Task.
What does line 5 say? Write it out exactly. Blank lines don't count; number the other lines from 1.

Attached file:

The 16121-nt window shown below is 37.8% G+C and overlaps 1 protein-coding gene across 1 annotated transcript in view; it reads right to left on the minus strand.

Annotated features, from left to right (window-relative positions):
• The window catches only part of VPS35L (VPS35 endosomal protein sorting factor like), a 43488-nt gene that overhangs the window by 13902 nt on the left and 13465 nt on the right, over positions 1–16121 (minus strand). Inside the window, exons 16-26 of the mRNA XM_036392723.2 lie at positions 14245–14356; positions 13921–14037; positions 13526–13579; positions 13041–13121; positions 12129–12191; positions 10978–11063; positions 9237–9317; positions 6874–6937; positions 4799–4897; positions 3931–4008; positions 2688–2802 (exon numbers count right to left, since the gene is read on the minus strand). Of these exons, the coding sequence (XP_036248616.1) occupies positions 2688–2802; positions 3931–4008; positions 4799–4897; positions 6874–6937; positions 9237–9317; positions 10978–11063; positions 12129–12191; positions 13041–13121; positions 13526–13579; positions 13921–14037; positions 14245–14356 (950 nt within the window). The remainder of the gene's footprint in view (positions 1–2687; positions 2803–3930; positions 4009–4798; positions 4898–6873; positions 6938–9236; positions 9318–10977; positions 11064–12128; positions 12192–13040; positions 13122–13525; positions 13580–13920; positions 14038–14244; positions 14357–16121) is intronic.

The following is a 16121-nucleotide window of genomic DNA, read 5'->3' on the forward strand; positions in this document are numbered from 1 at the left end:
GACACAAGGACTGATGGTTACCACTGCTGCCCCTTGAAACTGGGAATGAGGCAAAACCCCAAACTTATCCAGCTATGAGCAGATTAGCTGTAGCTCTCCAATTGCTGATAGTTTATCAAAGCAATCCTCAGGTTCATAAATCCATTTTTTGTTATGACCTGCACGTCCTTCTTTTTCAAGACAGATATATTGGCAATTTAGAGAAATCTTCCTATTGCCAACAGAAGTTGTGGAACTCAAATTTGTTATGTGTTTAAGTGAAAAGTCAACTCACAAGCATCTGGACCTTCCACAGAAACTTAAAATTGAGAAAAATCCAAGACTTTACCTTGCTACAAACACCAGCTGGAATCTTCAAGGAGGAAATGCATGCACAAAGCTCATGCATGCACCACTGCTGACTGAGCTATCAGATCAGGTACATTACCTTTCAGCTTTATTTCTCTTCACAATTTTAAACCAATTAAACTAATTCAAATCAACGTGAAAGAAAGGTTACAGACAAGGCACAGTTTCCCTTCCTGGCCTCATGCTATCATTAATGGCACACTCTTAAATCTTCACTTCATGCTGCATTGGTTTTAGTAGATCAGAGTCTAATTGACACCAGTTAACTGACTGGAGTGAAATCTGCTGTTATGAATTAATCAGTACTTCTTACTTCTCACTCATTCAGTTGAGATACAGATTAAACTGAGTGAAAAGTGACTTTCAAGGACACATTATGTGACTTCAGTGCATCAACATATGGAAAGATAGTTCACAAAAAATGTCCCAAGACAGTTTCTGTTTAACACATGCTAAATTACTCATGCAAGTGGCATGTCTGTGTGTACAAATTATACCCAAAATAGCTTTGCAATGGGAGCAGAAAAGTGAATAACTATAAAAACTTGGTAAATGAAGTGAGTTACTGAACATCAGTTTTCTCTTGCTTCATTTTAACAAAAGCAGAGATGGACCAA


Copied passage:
GACACAAGGACTGATGGTTACCACTGCTGCCCCTTGAAACTGGGAATGAGGCAAAACCCCAAACTTATCCAGCTATGAGCAGATTAGCTGTAGCTCTCCAATTGCTGATAGTTTATCAAAGCAATCCTCAGGTTCATAAATCCATTTTTTGTTATGACCTGCACGTCCTTCTTTTTCAAGACAGATATATTGGCAATTTAGAGAAATCTTCCTATTGCCAACAGAAGTTGTGGAACTCAAATTTGTTATGTGTTTAAGTGAAAAGTCAACTCACAAGCATCTGGACCTTCCACAGAAACTTAAAATTGAGAAAAATCCAAGACTTTACCTTGCTACAAACACCAGCTGGAATCTTCAAGGAGGAAATGCATGCACAAAGCTCATGCATGCACCACTGCTGACTGAGCTATCAGATCAGGTACATTACCTTTCAGCTTTATTTCTCTTCACAATTTTAAACCAATTAAACTAATTCAAATCAACGTGAAAGAAAGGTTACAGACAAGGCACAGTTTCCCTTCCTGGCCTCATGCTATCATTAATGGCACACTCTTAAATCTTCACTTCATGCTGCATTGGTTTTAGTAGATCAGAGTCTAATTGACACCAGTTAACTGACTGGAGTGAAATCTGCTGTTATGAATTAATCAGTACTTCTTACTTCTCACTCATTCAGTTGAGATACAGATTAAACTGAGTGAAAAGTGACTTTCAAGGACACATTATGTGACTTCAGTGCATCAACATATGGAAAGATAGTTCACAAAAAATGTCCCAAGACAGTTTCTGTTTAACACATGCTAAATTACTCATGCAAGTGGCATGTCTGTGTGTACAAATTATACCCAAAATAGCTTTGCAATGGGAGCAGAAAAGTGAATAACTATAAAAACTTGGTAAATGAAGTGAGTTACTGAACATCAGTTTTCTCTTGCTTCATTTTAACAAAAGCAGAGATGGACCAA